Turin, Italy – Hidden inside the heart of Mirafiori is the historical Fiat production plant, FCA Heritage. The department that deals with communication and promotions of FCAs activities on the history of the Group’s brands, founded the Heritage Hub exhibition.

Situated in the original building built in the mid-1960s to house mechanical workshops dedicated to the production of transmission parts, the exhibition covers 15,000 m2 of space showcasing over 250 vehicles produced by the Fiat, Lancia and Abarth brands, some of them never seen in public before. And trust me, there are few pieces that literally never left the R&D department.

Among all these cars, 64 are displayed in eight “transversal” theme areas, each of which contains eight models from different brands and periods:

  •  Small and Safe: houses a selection of models that combined maximum safety with minimum dimensions. In this section you will find some early but original automotive research for enhanced driving safety like the Fiat City Taxi (1968), a vehicle for public use with an unusual asymmetrical lateral flank, and the ESV 1500 and ESV 2000 models, both specifically designed to analyze safety and resistance in the event of a collision. (rubber was still considered the best protection in a collision).

  • Epic Journeys: which celebrates cars that made famous and unforgettable road journeys like the ’77 London to Sydney epic travel undertaken by two women onboard of a Fiat/Abarth 131 Diesel.

Fiat/Abarth 131 Diesel

  • The Rally Era: reserved for models that wrote glorious pages in the annals of the world of rallies. If you are a Rally enthusiast you may find some really interesting cars like the Lancia 037, Delta S4, Fulvia HF 1600, the almighty Delta HF and even the legendary Stratos HF with the historical Alitalia Livery.


  • Eco and Sustainable: Here you will find interesting concept studies focused on low consumption or low emissions. Some examples are the 1999 Fiat Ecobasic equipped with an innovative a 1.2 diesel engine or the Fiat Panda Aria (“Air”) showing off some fancy polycarbonate transparent body panels but equipped with a very efficient and clean dual fuel (ethanol+hydrogen) 900cc 2 cylinder engine.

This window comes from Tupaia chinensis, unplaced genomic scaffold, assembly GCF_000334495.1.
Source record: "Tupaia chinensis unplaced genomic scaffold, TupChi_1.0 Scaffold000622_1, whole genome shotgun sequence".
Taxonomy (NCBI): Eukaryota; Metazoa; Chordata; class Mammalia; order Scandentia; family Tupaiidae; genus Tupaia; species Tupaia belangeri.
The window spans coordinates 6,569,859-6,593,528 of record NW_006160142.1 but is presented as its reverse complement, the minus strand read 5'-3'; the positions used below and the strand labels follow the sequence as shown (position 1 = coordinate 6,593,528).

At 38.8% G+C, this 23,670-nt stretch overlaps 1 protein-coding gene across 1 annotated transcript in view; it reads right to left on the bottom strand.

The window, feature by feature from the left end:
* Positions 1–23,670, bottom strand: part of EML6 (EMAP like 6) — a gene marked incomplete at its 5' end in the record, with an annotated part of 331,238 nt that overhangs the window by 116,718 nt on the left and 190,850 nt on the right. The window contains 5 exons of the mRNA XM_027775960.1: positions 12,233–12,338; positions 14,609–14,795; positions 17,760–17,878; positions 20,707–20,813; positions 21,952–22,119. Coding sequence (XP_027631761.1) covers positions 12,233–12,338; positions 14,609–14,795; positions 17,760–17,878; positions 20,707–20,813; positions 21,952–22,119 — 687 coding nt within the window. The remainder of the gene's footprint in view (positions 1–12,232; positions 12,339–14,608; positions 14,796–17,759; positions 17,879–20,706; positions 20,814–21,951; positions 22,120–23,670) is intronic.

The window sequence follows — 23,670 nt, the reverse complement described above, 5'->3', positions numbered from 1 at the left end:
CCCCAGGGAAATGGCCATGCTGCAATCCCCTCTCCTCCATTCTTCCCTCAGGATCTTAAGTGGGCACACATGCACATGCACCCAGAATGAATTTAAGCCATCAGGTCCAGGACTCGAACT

• Style Marks: shows a series of “milestones” that left their visual mark on the history of motorcar design.
  • Archistars: eight technical masterpieces that introduced significant innovations in motorcar architecture, in terms of functionality and manufacture like the Fiat 500 Topolino A designed by Dante Giacosa to the 600 – the family car par excellence in the years of the Italian economic boom and up to the Fiat Panda and Uno, two of the most important modern utility successes.
  • Concepts and “fuoriserie”: special series and ultra-rare models, some unique one-offs, some utopian dreams. This thematic island therefore boasts some very different examples but two car definitively got my attention: the Abarth 2400 Coupé Alemanno by Carlo Abarth (his very personal car) and the precious Lancia Flaminia Coupé Loraymo
  • Records and Races: the legendary racing cars with the most prestigious triumphs, record-breakers and heroes. Yes here again Lancia left its marks, on the Tarmac this time, with two Endurance race champions: the Lancia Beta Montecarlo Turbo and the LC2. Another car that worth mentioning is the Fiat Abarth 750 Record that in ’56, on Monza circuit, set the record over the 24-hour distance but also collected other 5 records in the following days on the 5,000 km, 5,000 miles and 10,000 km distance and 48 hours and 72 hours duration.

Amazing time travel, no doubt! But a big question arise now, can I visit this place? Well not at the moment… We haven’t been informed about an exact date yet, but there is a good chance the museum will be open to the public soon and all the hidden goodness will be shared with all FCA brands enthusiasts.

Words and Photos by Yaron Esposito
Instagram: @Aaronandcars

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